CLR 131 is a small-molecule Phospholipid Drug Conjugate™ designed to provide targeted delivery of iodine-131 (radioisotope) directly to cancer cells, while limiting exposure to healthy cells unlike many traditional on-market treatment options. The company’s lead PDC therapeutic, CLR 131, is currently in two clinical studies. The CLOVER-1 Phase 2 study in hematologic malignancies and the Phase 1 pediatric safety study. The CLOVER-1 study met the primary efficacy endpoints from the Part A dose-exploration portions conducted in r/r B-cell malignancies and remains under further evaluation in highly refractory multiple myeloma patients. A global, pivotal expansion cohort was launched in December 2020 in BTK inhibitor failed or suboptimal response Waldenstrom’s macroglobulinemia (WM) patients. The WM cohort will enroll up to 50 patients to evaluate the efficacy and safety of CLR 131 for marketing approval.

The U.S. Food and Drug Administration (FDA) granted CLR 131 Fast Track Designation and Orphan Drug Designation (ODD) for relapsed/refractory Waldenstrom’s macroglobulinemia, multiple myeloma and diffuse large B-cell lymphoma. Rare Pediatric Disease Designations and ODDs were granted for the treatment of, neuroblastoma, rhabdomyosarcoma, Ewing’s sarcoma and osteosarcoma. The European Commission granted an ODD for r/r multiple myeloma.

About Cellectar Biosciences, Inc.
Cellectar Biosciences is focused on the discovery, development and commercialization of drugs for the treatment of cancer. The company is developing proprietary drugs independently and through research and development collaborations. The company’s core objective is to leverage its proprietary Phospholipid Drug Conjugate™ (PDC) delivery platform to develop PDCs that specifically target cancer cells, delivering improved efficacy and better safety as a result of fewer off-target effects. The company’s PDC platform possesses the potential for the discovery and development of the next-generation of cancer-targeting treatments, and it plans to develop PDCs independently and through research and development collaborations.

The company’s product pipeline includes one preclinical PDC chemotherapeutic program (CLR 1900) and multiple partnered PDC assets.

For more information, please visit www.cellectar.com or join the conversation by liking and following us on the company’s social media channels: Twitter, LinkedIn, and Facebook.

Forward-Looking Statement Disclaimer
This news release contains forward-looking statements. You can identify these statements by our use of words such as "may," "expect," "believe," "anticipate," "intend," "could," "estimate," "continue," "plans," or their negatives or cognates. These statements are only estimates and predictions and are subject to known and unknown risks and uncertainties that may cause actual future experience and results to differ materially from the statements made. These statements are based on our current beliefs and expectations as to such future outcomes including our expectations of the impact of the COVID-19 pandemic. Drug discovery and development involve a high degree of risk. Factors that might cause such a material difference include, among others, uncertainties related to the ability to raise additional capital, uncertainties related to the disruptions at our sole source supplier of CLR 131, the ability to attract and retain partners for our technologies, the identification of lead compounds, the successful preclinical development thereof, patient enrollment and the completion of clinical studies, the FDA review process and other government regulation, our ability to maintain orphan drug designation in the United States for CLR 131, the volatile market for priority review vouchers, our pharmaceutical collaborators' ability to successfully develop and commercialize drug candidates, competition from other pharmaceutical companies, product pricing and third-party reimbursement. A complete description of risks and uncertainties related to our business is contained in our periodic reports filed with the Securities and Exchange Commission including our Form 10-K for the year ended December 31, 2019, our Form 10-Q for the quarter ended March 31, 2020, our Form 10-Q for the quarter ended June 30, 2020 and our Form 10-Q for the quarter ended September 30, 2020. These forward-looking statements are made only as of the date hereof, and we disclaim any obligation to update any such forward-looking statements. These forward-looking statements are made only as of the date hereof, and we disclaim any obligation to update any such forward-looking statements.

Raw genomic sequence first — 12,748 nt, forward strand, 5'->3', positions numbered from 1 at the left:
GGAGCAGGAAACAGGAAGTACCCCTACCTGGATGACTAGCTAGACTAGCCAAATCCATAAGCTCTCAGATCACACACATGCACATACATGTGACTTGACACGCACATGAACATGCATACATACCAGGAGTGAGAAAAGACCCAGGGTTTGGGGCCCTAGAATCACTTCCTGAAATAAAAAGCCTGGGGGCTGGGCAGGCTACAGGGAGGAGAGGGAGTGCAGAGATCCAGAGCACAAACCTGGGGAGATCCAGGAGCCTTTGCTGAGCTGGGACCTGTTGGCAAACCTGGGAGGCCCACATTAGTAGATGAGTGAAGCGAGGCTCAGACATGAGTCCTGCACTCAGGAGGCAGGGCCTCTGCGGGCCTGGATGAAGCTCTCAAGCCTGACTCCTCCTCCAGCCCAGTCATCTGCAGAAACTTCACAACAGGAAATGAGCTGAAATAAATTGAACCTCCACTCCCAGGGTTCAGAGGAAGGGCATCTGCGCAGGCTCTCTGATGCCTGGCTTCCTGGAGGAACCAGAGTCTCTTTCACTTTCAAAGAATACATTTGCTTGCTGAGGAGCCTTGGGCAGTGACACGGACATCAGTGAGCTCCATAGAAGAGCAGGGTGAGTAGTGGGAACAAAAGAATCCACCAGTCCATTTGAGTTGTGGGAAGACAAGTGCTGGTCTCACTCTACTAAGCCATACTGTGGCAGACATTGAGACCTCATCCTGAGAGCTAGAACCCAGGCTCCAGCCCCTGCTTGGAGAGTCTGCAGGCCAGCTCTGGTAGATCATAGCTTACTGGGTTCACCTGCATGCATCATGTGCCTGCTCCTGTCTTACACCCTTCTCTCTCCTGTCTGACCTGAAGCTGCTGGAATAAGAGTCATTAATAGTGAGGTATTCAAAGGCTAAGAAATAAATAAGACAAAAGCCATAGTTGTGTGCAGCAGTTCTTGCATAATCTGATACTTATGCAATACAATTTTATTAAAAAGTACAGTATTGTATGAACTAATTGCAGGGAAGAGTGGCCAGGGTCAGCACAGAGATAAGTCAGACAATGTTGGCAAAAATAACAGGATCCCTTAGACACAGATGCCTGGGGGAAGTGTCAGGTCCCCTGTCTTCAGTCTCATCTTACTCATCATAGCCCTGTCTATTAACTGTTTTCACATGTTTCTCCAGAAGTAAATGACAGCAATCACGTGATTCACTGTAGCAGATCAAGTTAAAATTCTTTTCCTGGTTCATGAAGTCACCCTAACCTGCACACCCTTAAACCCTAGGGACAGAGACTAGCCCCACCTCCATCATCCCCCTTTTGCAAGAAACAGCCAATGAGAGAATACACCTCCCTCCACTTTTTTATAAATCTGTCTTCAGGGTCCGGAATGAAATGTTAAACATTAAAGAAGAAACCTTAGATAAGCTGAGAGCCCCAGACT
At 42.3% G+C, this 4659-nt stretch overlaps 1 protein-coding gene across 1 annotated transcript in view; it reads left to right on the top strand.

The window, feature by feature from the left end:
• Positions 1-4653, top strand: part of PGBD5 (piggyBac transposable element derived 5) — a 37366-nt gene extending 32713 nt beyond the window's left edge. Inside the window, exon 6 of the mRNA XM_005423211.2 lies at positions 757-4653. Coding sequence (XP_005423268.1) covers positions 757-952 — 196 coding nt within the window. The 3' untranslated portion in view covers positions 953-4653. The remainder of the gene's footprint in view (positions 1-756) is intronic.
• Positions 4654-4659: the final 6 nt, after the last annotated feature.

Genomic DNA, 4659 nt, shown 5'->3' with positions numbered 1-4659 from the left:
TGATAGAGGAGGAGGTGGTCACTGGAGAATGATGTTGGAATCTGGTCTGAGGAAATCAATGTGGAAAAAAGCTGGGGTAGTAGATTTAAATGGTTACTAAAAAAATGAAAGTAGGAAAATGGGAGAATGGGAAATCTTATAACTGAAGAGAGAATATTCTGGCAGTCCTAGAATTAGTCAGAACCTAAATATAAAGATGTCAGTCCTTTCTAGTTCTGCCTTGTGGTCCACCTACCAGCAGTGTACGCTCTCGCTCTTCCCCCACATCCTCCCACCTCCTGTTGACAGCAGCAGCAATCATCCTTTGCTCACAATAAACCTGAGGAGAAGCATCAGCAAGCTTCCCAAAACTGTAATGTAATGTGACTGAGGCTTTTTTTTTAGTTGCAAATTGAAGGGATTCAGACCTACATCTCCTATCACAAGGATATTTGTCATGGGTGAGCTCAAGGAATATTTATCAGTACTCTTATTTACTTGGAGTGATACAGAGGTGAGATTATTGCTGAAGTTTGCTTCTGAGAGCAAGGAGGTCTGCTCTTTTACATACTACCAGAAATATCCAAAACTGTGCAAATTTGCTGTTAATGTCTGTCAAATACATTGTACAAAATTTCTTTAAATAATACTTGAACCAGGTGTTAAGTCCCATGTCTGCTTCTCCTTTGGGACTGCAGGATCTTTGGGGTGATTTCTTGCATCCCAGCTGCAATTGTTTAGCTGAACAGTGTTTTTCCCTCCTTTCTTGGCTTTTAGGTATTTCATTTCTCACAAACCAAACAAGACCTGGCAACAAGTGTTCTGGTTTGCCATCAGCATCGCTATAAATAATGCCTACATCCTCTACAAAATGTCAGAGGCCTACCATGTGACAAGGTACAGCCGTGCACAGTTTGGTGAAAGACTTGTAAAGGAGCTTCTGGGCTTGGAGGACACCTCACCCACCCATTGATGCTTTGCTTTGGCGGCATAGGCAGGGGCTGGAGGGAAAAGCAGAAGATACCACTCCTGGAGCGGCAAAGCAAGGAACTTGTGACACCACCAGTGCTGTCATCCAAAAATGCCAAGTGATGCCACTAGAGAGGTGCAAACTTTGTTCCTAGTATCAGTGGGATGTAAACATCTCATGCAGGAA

Monique Kosse
Managing Director
LifeSci Advisors, LLC